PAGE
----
Charles Martin-Stanley II

Using His Passion for Social Justice to Give Back to Others

Charles Martin-Stanley II
Charles Martin-Stanley II

“My parents wanted to make sure I knew a lot about my history as an African American,” says Charles Martin-Stanley II. “So when I was a young child, most children had coloring books. I had books about important African Americans.”

Those early lessons kindled a passion for social justice for people of color. “What’s hardest for me,” Martin-Stanley II says, “is being aware of white privilege and things that I’ll have to go through that other people won’t and things that I’ll have to do that other people won’t have to. For example, I’ve had a police officer stop me for no reason as I was going to my house” in Onalaska, Wis. “I’m interested in racial hierarchies and the past, and I know we’re trying to get past that, but I think the only way to do that is to talk about it. When we can have those difficult conversations, we’ll be better able to grow from them.”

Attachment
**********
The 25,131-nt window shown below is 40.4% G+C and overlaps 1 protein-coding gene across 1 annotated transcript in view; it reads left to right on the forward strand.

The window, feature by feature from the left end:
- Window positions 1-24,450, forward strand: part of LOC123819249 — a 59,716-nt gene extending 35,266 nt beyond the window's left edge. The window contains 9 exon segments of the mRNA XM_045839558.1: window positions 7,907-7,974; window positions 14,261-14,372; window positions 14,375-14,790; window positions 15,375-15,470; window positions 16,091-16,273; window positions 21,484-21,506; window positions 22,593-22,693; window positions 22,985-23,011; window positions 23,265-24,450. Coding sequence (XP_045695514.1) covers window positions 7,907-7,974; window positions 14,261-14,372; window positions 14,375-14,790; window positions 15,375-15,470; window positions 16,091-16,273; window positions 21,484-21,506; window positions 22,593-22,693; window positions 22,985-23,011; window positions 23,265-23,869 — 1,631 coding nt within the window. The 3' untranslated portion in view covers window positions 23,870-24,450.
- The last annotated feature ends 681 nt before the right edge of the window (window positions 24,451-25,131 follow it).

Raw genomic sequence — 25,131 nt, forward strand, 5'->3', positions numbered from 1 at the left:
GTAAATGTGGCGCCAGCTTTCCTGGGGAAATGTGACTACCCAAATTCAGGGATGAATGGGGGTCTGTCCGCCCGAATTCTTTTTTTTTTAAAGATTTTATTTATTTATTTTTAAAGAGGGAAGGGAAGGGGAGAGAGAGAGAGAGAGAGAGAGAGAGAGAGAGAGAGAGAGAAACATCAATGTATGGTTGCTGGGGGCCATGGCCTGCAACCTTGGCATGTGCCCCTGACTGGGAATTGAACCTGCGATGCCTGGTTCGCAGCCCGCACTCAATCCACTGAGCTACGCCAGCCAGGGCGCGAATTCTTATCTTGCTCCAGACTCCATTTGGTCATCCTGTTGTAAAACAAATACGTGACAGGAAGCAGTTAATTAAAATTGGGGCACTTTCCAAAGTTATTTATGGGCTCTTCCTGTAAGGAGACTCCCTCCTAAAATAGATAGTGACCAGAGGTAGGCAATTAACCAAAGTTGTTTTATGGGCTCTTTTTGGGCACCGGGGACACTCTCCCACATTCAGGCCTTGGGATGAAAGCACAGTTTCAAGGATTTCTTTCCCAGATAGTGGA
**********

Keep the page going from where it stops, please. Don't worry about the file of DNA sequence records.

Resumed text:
When Martin-Stanley II, a sociology major and basketball player, heard about Luther’s collaborative summer research grants, he applied to work with professor of sociology Char Kunkel. He was interested in exploring retention rates among students of color within the Associated Colleges of the Midwest (ACM).

He explains, “I wanted to do a project on something personal to me, but also on something Luther cared about and would want to learn about, and I thought that if we focused on why students of color stay at schools like Luther, that would give us room to talk about the problem” of lower retention rates among minority students. They researched and analyzed survey results from three ACM schools, presenting their findings at three conferences this spring.

Martin-Stanley II, who entered the student affairs administration master’s program at UW–La Crosse in fall 2014, says, “I want to do behind-the-scenes work and be a mentor to students of color having problems. I strongly believe that once you receive education in life, you should give it back to other people. For me, that means getting involved in higher education. And for me, having gone through that process, that means helping students of color.”